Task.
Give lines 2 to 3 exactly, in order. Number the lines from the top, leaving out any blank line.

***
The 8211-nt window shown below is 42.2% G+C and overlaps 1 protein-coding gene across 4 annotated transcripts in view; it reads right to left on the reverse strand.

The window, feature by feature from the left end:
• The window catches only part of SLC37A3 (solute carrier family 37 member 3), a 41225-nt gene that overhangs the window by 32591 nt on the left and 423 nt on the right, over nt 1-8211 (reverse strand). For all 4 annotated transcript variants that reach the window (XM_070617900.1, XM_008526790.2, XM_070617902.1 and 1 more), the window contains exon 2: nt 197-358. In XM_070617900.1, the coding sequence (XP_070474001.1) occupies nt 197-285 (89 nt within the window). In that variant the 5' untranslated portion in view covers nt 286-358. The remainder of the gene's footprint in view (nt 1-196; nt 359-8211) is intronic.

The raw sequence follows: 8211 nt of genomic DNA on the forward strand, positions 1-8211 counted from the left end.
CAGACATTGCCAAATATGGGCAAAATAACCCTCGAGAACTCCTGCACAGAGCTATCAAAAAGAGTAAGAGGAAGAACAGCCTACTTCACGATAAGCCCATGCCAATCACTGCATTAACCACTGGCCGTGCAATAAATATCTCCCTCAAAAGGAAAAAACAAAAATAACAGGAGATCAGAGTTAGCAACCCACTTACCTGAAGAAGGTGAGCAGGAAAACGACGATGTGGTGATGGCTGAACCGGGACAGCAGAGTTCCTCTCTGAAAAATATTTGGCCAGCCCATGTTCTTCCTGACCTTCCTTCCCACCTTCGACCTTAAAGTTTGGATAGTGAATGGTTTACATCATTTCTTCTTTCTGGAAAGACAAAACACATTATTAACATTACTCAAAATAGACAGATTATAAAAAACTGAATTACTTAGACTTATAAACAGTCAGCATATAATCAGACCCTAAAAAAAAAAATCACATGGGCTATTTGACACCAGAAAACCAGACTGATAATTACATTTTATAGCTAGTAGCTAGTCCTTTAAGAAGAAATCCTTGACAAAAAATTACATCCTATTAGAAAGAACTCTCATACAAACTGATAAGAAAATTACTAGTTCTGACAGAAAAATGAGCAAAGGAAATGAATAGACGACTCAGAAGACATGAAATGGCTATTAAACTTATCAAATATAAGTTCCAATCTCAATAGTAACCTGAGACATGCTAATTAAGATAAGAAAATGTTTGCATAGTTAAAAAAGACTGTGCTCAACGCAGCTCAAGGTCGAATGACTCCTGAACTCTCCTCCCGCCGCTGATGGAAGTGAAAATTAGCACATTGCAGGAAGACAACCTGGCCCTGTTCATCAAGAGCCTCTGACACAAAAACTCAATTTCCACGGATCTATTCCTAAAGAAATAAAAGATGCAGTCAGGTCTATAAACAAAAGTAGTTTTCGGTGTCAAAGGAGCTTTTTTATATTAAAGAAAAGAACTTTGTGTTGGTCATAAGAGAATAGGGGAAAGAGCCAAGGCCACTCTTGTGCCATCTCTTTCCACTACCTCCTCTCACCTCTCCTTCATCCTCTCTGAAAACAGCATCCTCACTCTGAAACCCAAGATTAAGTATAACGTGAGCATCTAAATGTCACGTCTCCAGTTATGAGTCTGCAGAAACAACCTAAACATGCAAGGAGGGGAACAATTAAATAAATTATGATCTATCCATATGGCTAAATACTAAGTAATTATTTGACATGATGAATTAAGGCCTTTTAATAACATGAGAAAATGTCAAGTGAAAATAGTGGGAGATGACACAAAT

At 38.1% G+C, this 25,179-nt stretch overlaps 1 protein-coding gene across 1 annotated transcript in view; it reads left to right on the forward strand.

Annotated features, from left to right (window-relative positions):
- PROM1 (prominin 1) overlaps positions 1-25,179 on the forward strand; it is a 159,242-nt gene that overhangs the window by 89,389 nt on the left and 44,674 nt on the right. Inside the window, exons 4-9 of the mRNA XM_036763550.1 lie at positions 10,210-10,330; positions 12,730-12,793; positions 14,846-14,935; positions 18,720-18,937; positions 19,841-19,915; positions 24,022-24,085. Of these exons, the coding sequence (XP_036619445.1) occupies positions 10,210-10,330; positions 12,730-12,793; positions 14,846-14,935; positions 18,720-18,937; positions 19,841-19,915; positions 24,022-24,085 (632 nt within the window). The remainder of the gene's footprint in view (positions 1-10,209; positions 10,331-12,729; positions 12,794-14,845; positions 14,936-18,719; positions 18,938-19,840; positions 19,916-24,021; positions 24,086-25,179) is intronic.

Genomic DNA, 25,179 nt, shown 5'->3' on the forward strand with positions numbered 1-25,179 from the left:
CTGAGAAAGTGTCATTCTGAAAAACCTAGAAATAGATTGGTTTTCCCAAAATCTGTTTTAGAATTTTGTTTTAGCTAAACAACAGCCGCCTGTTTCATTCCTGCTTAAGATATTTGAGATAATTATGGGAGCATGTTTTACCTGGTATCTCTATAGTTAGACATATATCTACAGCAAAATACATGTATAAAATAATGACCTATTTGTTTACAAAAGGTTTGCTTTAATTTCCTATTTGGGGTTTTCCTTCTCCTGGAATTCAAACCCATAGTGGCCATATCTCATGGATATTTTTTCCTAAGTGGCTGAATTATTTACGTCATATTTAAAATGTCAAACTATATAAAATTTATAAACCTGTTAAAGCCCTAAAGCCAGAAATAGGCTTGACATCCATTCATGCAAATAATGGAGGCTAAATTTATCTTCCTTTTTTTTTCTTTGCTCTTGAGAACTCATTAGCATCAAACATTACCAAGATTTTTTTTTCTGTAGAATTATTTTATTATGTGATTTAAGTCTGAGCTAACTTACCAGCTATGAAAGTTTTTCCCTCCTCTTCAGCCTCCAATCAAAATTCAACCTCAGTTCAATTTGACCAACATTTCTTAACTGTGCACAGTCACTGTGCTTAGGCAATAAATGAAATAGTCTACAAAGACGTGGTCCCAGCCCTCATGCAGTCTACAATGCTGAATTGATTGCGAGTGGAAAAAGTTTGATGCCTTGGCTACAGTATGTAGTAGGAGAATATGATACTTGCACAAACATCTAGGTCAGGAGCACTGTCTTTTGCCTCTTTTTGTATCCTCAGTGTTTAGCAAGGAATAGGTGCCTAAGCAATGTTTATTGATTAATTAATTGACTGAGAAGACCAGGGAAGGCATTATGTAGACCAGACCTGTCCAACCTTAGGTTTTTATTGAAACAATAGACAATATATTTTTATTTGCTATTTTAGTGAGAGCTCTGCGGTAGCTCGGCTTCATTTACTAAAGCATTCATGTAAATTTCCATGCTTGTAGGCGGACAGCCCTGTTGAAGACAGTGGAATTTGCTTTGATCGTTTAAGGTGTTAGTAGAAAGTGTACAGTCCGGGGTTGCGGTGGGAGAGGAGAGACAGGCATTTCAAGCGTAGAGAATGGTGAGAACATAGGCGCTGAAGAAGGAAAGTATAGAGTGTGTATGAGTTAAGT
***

The window, feature by feature from the left end:
• The window catches only part of SLC37A3 (solute carrier family 37 member 3), a 41225-nt gene that overhangs the window by 32591 nt on the left and 423 nt on the right, over nt 1-8211 (reverse strand). For all 4 annotated transcript variants that reach the window (XM_070617900.1, XM_008526790.2, XM_070617902.1 and 1 more), the window contains exon 2: nt 197-358. In XM_070617900.1, the coding sequence (XP_070474001.1) occupies nt 197-285 (89 nt within the window). In that variant the 5' untranslated portion in view covers nt 286-358. The remainder of the gene's footprint in view (nt 1-196; nt 359-8211) is intronic.